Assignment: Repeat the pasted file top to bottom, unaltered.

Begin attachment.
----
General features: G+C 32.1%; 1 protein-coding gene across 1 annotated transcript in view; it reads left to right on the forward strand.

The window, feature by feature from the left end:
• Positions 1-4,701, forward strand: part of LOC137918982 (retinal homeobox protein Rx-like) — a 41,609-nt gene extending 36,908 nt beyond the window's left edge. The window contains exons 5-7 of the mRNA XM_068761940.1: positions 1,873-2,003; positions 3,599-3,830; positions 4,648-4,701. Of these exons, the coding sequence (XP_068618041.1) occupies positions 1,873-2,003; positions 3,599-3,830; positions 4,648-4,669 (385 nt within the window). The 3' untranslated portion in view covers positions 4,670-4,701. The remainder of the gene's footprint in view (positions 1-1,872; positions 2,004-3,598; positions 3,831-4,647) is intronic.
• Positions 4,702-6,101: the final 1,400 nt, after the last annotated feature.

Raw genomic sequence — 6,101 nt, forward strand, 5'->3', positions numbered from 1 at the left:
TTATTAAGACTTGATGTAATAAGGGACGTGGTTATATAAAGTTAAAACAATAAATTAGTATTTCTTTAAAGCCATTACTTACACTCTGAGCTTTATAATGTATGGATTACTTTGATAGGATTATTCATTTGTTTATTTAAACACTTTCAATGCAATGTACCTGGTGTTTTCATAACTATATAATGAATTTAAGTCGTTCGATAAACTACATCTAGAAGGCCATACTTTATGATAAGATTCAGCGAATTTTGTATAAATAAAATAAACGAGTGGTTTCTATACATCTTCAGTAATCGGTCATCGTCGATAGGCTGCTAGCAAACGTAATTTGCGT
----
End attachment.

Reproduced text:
General features: G+C 32.1%; 1 protein-coding gene across 1 annotated transcript in view; it reads left to right on the forward strand.

The window, feature by feature from the left end:
• Positions 1-4,701, forward strand: part of LOC137918982 (retinal homeobox protein Rx-like) — a 41,609-nt gene extending 36,908 nt beyond the window's left edge. The window contains exons 5-7 of the mRNA XM_068761940.1: positions 1,873-2,003; positions 3,599-3,830; positions 4,648-4,701. Of these exons, the coding sequence (XP_068618041.1) occupies positions 1,873-2,003; positions 3,599-3,830; positions 4,648-4,669 (385 nt within the window). The 3' untranslated portion in view covers positions 4,670-4,701. The remainder of the gene's footprint in view (positions 1-1,872; positions 2,004-3,598; positions 3,831-4,647) is intronic.
• Positions 4,702-6,101: the final 1,400 nt, after the last annotated feature.

Raw genomic sequence — 6,101 nt, forward strand, 5'->3', positions numbered from 1 at the left:
TTATTAAGACTTGATGTAATAAGGGACGTGGTTATATAAAGTTAAAACAATAAATTAGTATTTCTTTAAAGCCATTACTTACACTCTGAGCTTTATAATGTATGGATTACTTTGATAGGATTATTCATTTGTTTATTTAAACACTTTCAATGCAATGTACCTGGTGTTTTCATAACTATATAATGAATTTAAGTCGTTCGATAAACTACATCTAGAAGGCCATACTTTATGATAAGATTCAGCGAATTTTGTATAAATAAAATAAACGAGTGGTTTCTATACATCTTCAGTAATCGGTCATCGTCGATAGGCTGCTAGCAAACGTAATTTGCGT